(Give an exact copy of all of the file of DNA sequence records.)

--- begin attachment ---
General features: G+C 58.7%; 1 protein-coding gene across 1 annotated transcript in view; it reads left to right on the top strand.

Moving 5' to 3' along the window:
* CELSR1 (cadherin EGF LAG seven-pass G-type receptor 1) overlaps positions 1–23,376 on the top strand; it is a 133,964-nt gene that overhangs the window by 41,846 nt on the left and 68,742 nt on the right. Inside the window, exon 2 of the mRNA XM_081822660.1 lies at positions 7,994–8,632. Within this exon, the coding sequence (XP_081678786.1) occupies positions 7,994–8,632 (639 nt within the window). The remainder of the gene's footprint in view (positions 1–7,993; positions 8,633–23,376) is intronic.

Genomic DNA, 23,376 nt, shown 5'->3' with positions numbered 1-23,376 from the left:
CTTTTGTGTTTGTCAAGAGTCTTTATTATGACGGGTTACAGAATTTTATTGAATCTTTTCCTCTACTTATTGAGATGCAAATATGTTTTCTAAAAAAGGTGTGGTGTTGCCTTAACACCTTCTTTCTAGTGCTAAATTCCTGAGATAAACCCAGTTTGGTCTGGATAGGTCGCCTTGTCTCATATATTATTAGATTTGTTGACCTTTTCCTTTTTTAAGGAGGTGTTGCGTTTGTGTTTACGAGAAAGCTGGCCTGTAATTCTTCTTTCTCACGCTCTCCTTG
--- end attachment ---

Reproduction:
General features: G+C 58.7%; 1 protein-coding gene across 1 annotated transcript in view; it reads left to right on the top strand.

Moving 5' to 3' along the window:
* CELSR1 (cadherin EGF LAG seven-pass G-type receptor 1) overlaps positions 1–23,376 on the top strand; it is a 133,964-nt gene that overhangs the window by 41,846 nt on the left and 68,742 nt on the right. Inside the window, exon 2 of the mRNA XM_081822660.1 lies at positions 7,994–8,632. Within this exon, the coding sequence (XP_081678786.1) occupies positions 7,994–8,632 (639 nt within the window). The remainder of the gene's footprint in view (positions 1–7,993; positions 8,633–23,376) is intronic.

Genomic DNA, 23,376 nt, shown 5'->3' with positions numbered 1-23,376 from the left:
CTTTTGTGTTTGTCAAGAGTCTTTATTATGACGGGTTACAGAATTTTATTGAATCTTTTCCTCTACTTATTGAGATGCAAATATGTTTTCTAAAAAAGGTGTGGTGTTGCCTTAACACCTTCTTTCTAGTGCTAAATTCCTGAGATAAACCCAGTTTGGTCTGGATAGGTCGCCTTGTCTCATATATTATTAGATTTGTTGACCTTTTCCTTTTTTAAGGAGGTGTTGCGTTTGTGTTTACGAGAAAGCTGGCCTGTAATTCTTCTTTCTCACGCTCTCCTTG